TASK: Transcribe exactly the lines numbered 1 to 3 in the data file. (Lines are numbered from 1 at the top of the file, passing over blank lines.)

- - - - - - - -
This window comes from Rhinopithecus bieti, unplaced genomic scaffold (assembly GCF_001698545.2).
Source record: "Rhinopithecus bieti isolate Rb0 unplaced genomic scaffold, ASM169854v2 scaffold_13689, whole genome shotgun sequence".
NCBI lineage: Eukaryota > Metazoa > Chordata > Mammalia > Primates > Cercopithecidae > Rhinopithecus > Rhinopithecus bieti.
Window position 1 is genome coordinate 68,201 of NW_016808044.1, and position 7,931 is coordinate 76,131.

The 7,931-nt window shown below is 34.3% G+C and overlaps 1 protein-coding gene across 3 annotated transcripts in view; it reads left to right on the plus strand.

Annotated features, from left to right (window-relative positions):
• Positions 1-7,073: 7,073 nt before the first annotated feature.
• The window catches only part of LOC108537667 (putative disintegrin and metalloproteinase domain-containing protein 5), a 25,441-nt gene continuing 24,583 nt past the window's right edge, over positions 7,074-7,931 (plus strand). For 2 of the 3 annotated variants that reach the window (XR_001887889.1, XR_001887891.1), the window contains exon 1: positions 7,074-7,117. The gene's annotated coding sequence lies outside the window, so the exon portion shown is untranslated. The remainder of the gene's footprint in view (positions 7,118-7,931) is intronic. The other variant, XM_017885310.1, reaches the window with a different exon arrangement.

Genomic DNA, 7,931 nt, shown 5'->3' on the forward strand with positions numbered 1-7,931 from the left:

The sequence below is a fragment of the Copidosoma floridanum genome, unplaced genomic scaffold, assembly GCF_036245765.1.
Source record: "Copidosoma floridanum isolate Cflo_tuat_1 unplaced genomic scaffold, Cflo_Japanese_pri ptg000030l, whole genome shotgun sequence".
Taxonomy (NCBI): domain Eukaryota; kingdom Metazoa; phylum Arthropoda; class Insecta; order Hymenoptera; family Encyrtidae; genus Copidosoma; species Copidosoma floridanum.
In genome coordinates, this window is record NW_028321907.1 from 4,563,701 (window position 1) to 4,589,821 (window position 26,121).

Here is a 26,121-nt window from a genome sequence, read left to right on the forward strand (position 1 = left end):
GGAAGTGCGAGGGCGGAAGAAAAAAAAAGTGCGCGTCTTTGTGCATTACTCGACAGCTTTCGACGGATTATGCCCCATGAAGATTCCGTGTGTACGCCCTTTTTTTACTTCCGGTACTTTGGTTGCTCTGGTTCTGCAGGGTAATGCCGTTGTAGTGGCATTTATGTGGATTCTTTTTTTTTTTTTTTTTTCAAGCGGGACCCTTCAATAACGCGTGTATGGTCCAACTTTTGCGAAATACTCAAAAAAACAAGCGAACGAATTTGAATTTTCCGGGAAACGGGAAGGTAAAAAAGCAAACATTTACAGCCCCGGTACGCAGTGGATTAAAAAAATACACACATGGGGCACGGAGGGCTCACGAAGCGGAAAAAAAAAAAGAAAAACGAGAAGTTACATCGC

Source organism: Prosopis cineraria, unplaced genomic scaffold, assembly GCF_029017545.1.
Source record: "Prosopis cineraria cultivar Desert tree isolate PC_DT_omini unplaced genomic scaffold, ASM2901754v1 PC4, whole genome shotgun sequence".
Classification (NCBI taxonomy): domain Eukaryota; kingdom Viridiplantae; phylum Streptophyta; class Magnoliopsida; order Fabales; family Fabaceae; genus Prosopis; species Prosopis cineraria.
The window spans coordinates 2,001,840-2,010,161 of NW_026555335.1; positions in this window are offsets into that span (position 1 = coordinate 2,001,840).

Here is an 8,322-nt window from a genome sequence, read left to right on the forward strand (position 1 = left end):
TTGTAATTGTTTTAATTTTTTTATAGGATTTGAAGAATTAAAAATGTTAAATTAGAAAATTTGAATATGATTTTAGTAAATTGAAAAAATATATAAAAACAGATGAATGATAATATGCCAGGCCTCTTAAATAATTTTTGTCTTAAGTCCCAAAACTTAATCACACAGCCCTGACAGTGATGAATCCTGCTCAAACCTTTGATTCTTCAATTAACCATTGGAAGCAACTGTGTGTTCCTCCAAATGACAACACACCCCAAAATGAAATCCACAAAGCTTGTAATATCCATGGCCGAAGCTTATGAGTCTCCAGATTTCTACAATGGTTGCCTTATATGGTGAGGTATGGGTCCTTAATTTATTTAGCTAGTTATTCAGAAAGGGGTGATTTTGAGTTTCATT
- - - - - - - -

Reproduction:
This window comes from Rhinopithecus bieti, unplaced genomic scaffold (assembly GCF_001698545.2).
Source record: "Rhinopithecus bieti isolate Rb0 unplaced genomic scaffold, ASM169854v2 scaffold_13689, whole genome shotgun sequence".
NCBI lineage: Eukaryota > Metazoa > Chordata > Mammalia > Primates > Cercopithecidae > Rhinopithecus > Rhinopithecus bieti.